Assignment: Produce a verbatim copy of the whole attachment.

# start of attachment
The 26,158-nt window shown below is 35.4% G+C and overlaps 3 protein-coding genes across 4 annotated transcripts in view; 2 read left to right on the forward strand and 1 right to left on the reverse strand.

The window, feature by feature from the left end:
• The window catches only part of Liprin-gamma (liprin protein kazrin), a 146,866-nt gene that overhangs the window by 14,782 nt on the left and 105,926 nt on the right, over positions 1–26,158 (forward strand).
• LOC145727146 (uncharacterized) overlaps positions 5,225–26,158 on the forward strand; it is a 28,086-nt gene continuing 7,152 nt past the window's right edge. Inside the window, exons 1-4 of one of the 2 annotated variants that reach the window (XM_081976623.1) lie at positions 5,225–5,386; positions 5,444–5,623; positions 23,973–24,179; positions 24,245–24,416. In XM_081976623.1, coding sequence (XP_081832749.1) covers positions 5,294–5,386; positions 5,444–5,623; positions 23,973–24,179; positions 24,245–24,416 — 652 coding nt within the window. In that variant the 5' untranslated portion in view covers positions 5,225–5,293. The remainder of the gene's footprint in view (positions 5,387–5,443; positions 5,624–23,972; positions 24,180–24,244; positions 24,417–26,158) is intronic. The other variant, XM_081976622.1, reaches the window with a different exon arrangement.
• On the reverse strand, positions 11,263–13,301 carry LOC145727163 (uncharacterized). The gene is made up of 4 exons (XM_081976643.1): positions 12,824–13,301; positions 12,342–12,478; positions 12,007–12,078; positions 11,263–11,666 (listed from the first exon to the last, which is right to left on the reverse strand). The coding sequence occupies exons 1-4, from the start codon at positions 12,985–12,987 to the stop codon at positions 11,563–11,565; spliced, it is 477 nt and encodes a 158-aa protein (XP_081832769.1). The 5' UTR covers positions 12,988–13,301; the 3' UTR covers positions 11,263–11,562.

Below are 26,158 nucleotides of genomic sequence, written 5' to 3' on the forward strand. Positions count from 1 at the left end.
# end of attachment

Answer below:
The 26,158-nt window shown below is 35.4% G+C and overlaps 3 protein-coding genes across 4 annotated transcripts in view; 2 read left to right on the forward strand and 1 right to left on the reverse strand.

The window, feature by feature from the left end:
• The window catches only part of Liprin-gamma (liprin protein kazrin), a 146,866-nt gene that overhangs the window by 14,782 nt on the left and 105,926 nt on the right, over positions 1–26,158 (forward strand).
• LOC145727146 (uncharacterized) overlaps positions 5,225–26,158 on the forward strand; it is a 28,086-nt gene continuing 7,152 nt past the window's right edge. Inside the window, exons 1-4 of one of the 2 annotated variants that reach the window (XM_081976623.1) lie at positions 5,225–5,386; positions 5,444–5,623; positions 23,973–24,179; positions 24,245–24,416. In XM_081976623.1, coding sequence (XP_081832749.1) covers positions 5,294–5,386; positions 5,444–5,623; positions 23,973–24,179; positions 24,245–24,416 — 652 coding nt within the window. In that variant the 5' untranslated portion in view covers positions 5,225–5,293. The remainder of the gene's footprint in view (positions 5,387–5,443; positions 5,624–23,972; positions 24,180–24,244; positions 24,417–26,158) is intronic. The other variant, XM_081976622.1, reaches the window with a different exon arrangement.
• On the reverse strand, positions 11,263–13,301 carry LOC145727163 (uncharacterized). The gene is made up of 4 exons (XM_081976643.1): positions 12,824–13,301; positions 12,342–12,478; positions 12,007–12,078; positions 11,263–11,666 (listed from the first exon to the last, which is right to left on the reverse strand). The coding sequence occupies exons 1-4, from the start codon at positions 12,985–12,987 to the stop codon at positions 11,563–11,565; spliced, it is 477 nt and encodes a 158-aa protein (XP_081832769.1). The 5' UTR covers positions 12,988–13,301; the 3' UTR covers positions 11,263–11,562.

Below are 26,158 nucleotides of genomic sequence, written 5' to 3' on the forward strand. Positions count from 1 at the left end.